Over the last few years we have seen an increase in renovations of older homes. The approaches and style of the improvements runs the gamut. We have seen some very impressive renovations and some that appear not to be an improvement at all. As older homes outgrow bigger families and new families move in, there is a drive for much-needed space. As a result some homes are expanding in every direction. Again some very impressively and others, well, you decide.

For the most part you can’t go wrong by trying to keep the character of the original building, particularly if you are living in an attached home. Older homes have more charm than newer boxy designs. Often, older homes are more solidly built and have more interesting and quality touches.

Of course finances usually dictate just how far a homeowner can go in restoring or improving their homes. Recently we’ve seen the expansion of attached homes; that previously was just not done. The renovations of these attached homes always impact the neighbors. This must be considered before embarking on expansion projects. We have also seen renovations that are not legal or fit in the zoning regulations. This often spells disaster for the homeowner and often means costly fines and reworking the project.

Your house should be renovated with taste and a sense of the block, surrounding homes and the environment. Don’t just rely on the contractor to give you design ideas. Do your homework or hire a licensed architect. Research is much easier with the internet or the many home improvement shows on cable TV. Your home should fit your block and neighborhood. Keeping the basic style of home is essential especially if you live in an attached or semi-attached home. Of course there are exceptions.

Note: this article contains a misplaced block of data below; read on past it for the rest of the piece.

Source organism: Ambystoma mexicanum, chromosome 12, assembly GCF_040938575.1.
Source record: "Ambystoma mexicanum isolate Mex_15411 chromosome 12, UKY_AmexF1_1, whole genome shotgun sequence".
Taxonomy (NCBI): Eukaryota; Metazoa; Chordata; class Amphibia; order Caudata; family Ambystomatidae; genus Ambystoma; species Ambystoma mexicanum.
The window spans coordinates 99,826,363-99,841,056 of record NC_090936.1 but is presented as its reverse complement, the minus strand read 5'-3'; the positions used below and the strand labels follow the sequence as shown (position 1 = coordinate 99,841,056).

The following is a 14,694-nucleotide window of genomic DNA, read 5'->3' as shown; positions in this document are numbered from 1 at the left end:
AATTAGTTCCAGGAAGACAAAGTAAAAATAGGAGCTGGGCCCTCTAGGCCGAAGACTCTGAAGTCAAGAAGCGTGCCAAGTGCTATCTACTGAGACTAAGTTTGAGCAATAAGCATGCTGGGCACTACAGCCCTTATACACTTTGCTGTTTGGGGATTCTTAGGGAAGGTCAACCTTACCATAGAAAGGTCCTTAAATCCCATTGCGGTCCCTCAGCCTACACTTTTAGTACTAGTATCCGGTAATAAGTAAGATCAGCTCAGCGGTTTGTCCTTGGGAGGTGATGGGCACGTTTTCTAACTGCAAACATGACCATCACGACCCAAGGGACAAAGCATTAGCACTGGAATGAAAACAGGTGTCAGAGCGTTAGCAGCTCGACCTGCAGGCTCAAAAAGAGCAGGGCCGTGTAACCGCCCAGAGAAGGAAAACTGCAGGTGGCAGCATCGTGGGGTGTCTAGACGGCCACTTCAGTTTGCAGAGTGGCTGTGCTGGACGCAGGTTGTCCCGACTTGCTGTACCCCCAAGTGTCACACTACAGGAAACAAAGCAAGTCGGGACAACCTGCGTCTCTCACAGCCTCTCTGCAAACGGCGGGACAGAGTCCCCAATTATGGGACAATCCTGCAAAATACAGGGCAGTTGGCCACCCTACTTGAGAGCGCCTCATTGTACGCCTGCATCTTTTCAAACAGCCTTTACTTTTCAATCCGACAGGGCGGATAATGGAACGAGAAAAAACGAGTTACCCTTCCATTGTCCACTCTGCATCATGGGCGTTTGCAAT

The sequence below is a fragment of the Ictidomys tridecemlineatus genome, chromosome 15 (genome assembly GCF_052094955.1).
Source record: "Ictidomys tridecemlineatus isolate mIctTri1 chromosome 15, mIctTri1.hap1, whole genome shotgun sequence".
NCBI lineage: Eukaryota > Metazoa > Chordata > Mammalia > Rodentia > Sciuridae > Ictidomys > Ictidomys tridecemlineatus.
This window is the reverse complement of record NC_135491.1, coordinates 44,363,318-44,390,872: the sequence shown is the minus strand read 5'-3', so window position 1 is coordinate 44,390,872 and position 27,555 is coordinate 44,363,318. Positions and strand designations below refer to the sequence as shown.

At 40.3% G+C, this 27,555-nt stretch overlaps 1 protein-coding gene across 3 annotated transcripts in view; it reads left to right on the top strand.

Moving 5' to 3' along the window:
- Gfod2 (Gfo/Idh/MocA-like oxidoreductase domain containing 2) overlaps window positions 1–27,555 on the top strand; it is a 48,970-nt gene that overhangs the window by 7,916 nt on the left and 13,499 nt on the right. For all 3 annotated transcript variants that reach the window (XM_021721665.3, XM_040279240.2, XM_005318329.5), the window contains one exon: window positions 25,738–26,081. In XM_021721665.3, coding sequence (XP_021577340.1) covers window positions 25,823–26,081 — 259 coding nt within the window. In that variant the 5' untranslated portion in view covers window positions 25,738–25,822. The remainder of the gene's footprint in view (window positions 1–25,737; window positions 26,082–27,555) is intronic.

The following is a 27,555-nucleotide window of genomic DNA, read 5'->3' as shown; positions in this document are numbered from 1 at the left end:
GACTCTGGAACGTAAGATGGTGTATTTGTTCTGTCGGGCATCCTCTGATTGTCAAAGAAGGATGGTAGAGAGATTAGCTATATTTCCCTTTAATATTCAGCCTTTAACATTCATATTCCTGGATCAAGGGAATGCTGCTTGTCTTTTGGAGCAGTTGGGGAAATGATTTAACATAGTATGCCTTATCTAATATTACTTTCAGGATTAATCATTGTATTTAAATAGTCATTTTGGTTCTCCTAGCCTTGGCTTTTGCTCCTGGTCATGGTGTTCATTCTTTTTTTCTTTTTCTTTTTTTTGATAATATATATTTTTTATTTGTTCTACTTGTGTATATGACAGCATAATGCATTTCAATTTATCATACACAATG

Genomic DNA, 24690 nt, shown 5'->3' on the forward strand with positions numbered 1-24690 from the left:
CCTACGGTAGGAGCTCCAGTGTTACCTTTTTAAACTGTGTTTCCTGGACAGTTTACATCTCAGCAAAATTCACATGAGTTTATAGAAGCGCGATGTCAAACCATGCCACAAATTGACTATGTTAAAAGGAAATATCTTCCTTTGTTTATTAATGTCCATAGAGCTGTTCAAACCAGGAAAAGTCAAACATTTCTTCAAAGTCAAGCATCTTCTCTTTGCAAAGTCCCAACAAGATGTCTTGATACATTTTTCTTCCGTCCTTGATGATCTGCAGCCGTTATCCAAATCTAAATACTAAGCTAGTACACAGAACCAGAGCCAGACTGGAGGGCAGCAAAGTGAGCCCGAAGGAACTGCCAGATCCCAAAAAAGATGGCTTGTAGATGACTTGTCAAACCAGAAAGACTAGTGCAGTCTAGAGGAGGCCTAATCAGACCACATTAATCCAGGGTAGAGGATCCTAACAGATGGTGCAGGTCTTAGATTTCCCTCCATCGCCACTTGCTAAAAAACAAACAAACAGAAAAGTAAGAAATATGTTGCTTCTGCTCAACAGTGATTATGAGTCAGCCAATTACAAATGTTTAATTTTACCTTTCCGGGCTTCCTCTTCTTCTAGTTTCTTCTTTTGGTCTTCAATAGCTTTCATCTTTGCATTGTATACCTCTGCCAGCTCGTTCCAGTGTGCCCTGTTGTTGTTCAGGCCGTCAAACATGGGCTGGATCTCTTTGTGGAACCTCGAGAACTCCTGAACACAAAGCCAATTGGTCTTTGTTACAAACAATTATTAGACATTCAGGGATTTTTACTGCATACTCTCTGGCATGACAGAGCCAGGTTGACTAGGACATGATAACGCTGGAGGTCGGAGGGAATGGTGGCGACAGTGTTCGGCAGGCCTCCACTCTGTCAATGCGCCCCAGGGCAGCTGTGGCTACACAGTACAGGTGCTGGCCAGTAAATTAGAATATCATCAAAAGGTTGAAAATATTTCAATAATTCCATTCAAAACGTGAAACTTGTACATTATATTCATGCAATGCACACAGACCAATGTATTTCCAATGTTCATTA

Be a good neighbor, it feels good

Homeowners in attached homes have more responsibility and more incentives in keeping a good relationship with their neighbors. A good relationship with them makes for a much better and safer quality of life and neighborhood. No doubt about that.

For instance, if you live in an attached house, don’t put up a high fence; especially in your front yard. It’s not only against zoning regulations but it blocks your neighbor’s view and of course sends a bad message. If you must install a fence keep it no more than 4 feet high. A high fence is also more dangerous since it makes you more vulnerable to burglaries.

Always communicate with your neighbor before you consider outside renovation. It’s more neighborly and certainly may limit survey and building code challenges down the road. And try to keep your renovations from becoming a work-in-progress. That means try to finish construction as quickly and neatly as possible with limited impact on your neighbor. There’s nothing more annoying than living next to a neighbor whose house is always under reconstruction with noise, dust, lumber and debris everywhere.

Please, think of your neighbors, think of your block and think of your neighborhood BEFORE and during renovations.

For more information please call the Juniper Park Civic Association, 718-651-5865.